Information theoretic measures of this type carry attractive advantages in terms of logical structure, precision, and absoluteness. They may be understood as the underlying formal substance of loosely specified goals such as measuring how efficient a system is at compressing information, how well it extracts patterns from background noise, with what degree of complexity it can transform its inputs, and so on.
3. The little problem of decidability
3.1 Hard limits of computation and proof
I have taken no great care to describe in detail the range of available information theoretic measures of processing power, however, because it turns out that their advantages come at a price-one which for many purposes is too high. Namely, they are in the general case formally undecidable.
Recall that Chaitin’s generalisations of Gödel’s seminal work on incompleteness show that the algorithmic information content n of a particular string cannot be proven within any formal system unless that formal system itself contains axioms (actually, the right axioms) with information content greater than or equal to n – c, where c is a fixed constant. Alternatively, it is not possible to prove with n bits of axioms any string’s information content that is greater than a fixed number of bits above n.
Of course, we may establish empirically an upper bound on the information content of an object simply by coming up with any old description of it. The minimal self delimiting program for generating a description of such an object obviously cannot be any longer than a self delimiting program which just prints out that description directly. As it happens, considered in the space of all possible strings, most strings cannot be generated any more succinctly than simply printing them out directly; most strings, where xn denotes a string of length n, satisfy:
I(xn) = n + I(n) + O(1)
= n + O(log2(n))
We say a string is random, or algorithmically complex, when its information content satisfies the above-i.e., when the minimal program for generating it isn’t substantially shorter than the string itself, when its information content approximately equals its length. (This last holds because log2(n) grows much more slowly than n, so the length of xn comes to dominate I(xn).) The dominance of random strings might be made intuitively more obvious by considering the basic cardinality relationship between strings of a given length and strings of a shorter length. For instance, fewer than one in a million strings can be compressed by twenty bits or more, because the set of strings twenty bits shorter than a given length x is roughly only one millionth the size of the set of strings of length x.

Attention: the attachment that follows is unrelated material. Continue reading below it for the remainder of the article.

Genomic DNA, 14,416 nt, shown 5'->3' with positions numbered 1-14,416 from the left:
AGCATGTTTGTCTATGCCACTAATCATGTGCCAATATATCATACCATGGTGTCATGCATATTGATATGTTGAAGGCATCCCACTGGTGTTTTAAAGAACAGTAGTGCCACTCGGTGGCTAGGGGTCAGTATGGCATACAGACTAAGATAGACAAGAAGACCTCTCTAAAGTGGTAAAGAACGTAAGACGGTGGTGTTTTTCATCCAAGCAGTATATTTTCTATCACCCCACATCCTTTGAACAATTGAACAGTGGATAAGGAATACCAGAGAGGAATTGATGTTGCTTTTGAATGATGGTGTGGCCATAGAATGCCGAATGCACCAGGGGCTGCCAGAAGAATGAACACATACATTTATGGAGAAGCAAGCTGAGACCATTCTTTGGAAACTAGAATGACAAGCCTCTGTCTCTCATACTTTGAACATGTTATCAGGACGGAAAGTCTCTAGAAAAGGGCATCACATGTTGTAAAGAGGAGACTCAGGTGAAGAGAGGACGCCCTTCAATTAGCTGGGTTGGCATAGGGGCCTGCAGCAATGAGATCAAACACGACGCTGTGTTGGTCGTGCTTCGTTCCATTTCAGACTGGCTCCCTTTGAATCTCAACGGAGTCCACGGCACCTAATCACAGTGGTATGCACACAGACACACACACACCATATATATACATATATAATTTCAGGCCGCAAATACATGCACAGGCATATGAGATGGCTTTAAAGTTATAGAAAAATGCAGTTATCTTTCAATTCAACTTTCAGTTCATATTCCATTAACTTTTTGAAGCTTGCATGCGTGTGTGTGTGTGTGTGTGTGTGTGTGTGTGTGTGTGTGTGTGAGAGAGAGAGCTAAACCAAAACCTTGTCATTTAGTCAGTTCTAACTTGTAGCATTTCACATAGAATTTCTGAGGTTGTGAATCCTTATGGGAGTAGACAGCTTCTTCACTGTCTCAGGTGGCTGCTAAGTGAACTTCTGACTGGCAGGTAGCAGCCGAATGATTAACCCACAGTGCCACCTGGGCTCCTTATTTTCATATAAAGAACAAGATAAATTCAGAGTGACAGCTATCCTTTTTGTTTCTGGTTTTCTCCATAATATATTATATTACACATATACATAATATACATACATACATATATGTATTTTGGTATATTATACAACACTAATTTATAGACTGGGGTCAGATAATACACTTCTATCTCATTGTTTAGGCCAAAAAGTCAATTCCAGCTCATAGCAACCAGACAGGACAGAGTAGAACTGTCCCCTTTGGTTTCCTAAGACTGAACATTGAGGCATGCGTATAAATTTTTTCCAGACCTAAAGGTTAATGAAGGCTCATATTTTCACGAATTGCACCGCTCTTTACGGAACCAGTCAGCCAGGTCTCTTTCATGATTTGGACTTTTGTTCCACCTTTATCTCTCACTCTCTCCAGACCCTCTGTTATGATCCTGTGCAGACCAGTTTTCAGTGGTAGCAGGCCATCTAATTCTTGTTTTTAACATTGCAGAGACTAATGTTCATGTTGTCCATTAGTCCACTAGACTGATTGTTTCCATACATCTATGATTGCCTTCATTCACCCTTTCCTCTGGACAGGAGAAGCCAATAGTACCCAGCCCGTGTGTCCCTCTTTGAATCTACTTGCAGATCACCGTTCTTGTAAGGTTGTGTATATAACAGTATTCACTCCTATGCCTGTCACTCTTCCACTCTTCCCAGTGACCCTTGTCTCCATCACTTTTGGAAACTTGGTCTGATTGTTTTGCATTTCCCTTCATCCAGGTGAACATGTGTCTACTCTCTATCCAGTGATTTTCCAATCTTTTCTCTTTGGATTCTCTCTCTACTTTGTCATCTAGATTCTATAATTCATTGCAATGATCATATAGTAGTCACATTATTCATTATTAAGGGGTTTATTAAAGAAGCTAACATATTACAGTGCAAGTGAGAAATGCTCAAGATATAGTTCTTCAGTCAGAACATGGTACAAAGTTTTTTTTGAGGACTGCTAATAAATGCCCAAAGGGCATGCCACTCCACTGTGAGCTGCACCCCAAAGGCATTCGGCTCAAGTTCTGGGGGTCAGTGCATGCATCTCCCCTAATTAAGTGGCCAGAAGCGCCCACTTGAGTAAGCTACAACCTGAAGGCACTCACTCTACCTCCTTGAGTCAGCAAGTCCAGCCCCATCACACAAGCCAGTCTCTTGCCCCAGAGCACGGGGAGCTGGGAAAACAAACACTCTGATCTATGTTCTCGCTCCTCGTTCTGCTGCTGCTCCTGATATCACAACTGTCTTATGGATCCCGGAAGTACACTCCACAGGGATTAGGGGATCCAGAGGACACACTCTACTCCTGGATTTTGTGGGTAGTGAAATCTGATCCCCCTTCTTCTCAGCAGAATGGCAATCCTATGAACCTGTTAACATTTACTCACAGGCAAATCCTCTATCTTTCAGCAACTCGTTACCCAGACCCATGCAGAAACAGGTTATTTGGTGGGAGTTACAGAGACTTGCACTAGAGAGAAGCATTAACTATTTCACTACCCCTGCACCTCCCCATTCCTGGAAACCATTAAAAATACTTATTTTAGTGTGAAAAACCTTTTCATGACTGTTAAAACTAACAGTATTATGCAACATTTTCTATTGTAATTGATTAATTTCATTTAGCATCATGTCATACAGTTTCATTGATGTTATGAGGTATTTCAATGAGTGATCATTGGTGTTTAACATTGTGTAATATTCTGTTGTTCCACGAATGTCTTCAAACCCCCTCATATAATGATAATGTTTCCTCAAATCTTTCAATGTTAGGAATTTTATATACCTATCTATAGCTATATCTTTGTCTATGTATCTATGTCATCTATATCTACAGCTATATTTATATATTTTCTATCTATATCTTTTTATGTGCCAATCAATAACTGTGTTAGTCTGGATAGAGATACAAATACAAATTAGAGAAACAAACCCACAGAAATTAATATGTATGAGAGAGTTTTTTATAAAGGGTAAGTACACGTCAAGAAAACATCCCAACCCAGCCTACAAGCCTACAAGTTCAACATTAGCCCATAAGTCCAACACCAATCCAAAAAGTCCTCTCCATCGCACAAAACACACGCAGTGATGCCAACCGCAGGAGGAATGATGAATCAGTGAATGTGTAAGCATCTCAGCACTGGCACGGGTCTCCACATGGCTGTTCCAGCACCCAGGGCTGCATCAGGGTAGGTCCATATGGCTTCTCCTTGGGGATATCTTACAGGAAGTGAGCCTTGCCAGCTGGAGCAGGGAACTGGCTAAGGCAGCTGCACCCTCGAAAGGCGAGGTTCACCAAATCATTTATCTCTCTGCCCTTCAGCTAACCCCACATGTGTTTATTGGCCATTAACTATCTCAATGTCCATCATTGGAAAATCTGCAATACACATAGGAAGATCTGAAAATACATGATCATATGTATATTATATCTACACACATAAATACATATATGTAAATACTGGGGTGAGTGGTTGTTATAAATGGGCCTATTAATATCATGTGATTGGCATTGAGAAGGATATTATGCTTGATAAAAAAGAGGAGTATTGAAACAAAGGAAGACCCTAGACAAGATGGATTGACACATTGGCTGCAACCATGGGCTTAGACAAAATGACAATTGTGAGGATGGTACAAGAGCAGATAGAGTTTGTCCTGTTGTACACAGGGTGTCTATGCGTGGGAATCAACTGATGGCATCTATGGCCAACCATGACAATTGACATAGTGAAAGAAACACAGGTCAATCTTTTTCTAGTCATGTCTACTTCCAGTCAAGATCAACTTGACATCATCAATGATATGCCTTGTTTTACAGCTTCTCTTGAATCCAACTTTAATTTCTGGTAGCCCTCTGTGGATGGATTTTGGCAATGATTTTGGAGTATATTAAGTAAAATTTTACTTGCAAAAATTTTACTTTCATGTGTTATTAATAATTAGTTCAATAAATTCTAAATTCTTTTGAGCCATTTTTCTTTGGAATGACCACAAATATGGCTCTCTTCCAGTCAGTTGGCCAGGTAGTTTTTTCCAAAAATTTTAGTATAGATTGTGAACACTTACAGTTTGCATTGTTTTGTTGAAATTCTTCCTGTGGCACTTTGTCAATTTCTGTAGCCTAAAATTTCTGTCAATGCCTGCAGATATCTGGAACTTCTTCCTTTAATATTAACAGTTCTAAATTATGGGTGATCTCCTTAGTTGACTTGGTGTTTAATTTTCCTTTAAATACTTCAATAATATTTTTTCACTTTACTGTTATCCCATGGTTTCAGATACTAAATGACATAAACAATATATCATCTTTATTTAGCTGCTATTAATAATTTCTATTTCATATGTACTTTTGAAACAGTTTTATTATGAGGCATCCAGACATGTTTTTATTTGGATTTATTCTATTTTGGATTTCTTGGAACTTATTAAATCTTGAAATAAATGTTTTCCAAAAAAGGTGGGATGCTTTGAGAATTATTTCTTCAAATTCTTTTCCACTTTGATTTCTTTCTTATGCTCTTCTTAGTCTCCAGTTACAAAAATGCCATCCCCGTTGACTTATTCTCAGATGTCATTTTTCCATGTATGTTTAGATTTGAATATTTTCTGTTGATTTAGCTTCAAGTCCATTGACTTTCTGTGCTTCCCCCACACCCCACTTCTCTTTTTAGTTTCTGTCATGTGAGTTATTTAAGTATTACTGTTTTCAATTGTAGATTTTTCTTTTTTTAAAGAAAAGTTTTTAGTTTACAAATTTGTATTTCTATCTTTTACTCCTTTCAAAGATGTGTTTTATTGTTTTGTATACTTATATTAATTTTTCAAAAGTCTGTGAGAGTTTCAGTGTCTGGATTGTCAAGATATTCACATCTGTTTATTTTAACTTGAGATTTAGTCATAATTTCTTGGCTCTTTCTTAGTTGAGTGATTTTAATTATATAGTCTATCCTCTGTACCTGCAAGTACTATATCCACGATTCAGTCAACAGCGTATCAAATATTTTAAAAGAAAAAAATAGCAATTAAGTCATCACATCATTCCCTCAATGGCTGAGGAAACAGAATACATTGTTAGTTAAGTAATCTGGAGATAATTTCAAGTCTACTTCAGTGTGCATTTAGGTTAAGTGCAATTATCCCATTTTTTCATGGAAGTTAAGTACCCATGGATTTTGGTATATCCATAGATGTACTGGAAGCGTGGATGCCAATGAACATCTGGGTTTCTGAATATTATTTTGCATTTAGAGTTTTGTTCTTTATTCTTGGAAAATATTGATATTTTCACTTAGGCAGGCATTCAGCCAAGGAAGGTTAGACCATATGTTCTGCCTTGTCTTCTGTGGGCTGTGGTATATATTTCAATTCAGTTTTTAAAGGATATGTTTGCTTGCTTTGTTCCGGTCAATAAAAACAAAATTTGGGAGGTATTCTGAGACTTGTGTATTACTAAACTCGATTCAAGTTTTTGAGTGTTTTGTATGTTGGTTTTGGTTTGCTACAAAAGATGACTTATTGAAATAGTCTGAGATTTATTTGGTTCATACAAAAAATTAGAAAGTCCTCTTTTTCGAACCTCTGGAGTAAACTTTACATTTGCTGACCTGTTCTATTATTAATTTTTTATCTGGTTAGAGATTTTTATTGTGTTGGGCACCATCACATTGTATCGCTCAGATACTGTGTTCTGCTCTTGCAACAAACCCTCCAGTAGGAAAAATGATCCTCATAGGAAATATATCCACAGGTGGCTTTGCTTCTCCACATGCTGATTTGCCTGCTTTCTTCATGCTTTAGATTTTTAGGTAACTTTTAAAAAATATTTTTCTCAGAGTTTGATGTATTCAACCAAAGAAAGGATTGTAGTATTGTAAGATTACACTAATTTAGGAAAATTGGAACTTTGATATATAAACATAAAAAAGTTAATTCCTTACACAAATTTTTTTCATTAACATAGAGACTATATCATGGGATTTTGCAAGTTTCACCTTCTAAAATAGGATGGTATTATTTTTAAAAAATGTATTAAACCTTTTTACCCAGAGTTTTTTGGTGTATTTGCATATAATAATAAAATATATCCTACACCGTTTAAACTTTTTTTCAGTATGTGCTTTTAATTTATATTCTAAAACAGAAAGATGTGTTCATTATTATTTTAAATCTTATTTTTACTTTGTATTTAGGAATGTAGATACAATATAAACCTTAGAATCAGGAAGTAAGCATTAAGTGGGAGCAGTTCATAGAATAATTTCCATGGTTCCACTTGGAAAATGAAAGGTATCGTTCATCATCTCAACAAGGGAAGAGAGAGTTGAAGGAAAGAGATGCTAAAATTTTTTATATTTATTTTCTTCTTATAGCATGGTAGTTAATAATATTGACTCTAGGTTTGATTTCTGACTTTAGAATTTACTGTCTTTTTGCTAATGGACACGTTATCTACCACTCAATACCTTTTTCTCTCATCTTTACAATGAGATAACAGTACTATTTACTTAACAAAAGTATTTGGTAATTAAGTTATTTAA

Given that random strings enjoy such a commanding majority in the space of all strings, it might seem it should be easy to exhibit a provably random string of any specified length-but of course this is impossible. (Note that in general, the problem of determining a string’s information content is formally equivalent to the halting problem.) Likewise, it might seem that empirically obtained upper bounds on information content should be very close to real information content-or at least that they should differ from them by only an easily estimated amount. If we knew in advance that we were concerned only with genuinely random strings, this would be trivially true.
But the trouble is that we are not. When it comes to objects whose information processing capability we might like to measure, we are nearly always concerned with highly ordered objects either designed by human beings or shaped by the course of evolution. And, unfortunately, the function a(n), defined as the largest natural number with information content less than or equal to n, grows more rapidly than any computable function. (This is the information theoretic equivalent of S(n), the busy beaver function.) In other words, the relationship between a nonrandom string’s length and its information content can vary astronomically. This is one of Nature’s little jokes. It means that with only n bits of axioms, calculating the set of all strings of complexity less than n bits requires extremely long proofs-on the order of a(n). The alternative extreme is to assume all that we want to prove, which, not surprisingly, gives more concise proofs, but the number of bits of axioms we must assume can easily outstrip the number of particles in the cosmos. The upshot is that empirically obtained upper bounds on information content are useful primarily for showing when a string is nonrandom and not for offering much glimpse into real information content.
3.2 Extrapolating to other formal frameworks
Note that any measure of general processing capability which claims to offer the benefits of measures described here (in terms of absoluteness, precision, etc.) must also be formally undecidable in the general case. Why? If a candidate measure were decidable and bore such a straightforward resemblance to the measures described here, it would offer a decidable method of evaluating undecidable propositions, which is impossible. Alternatively, no measure which is itself decidable can bear a computable relationship to the measures described here.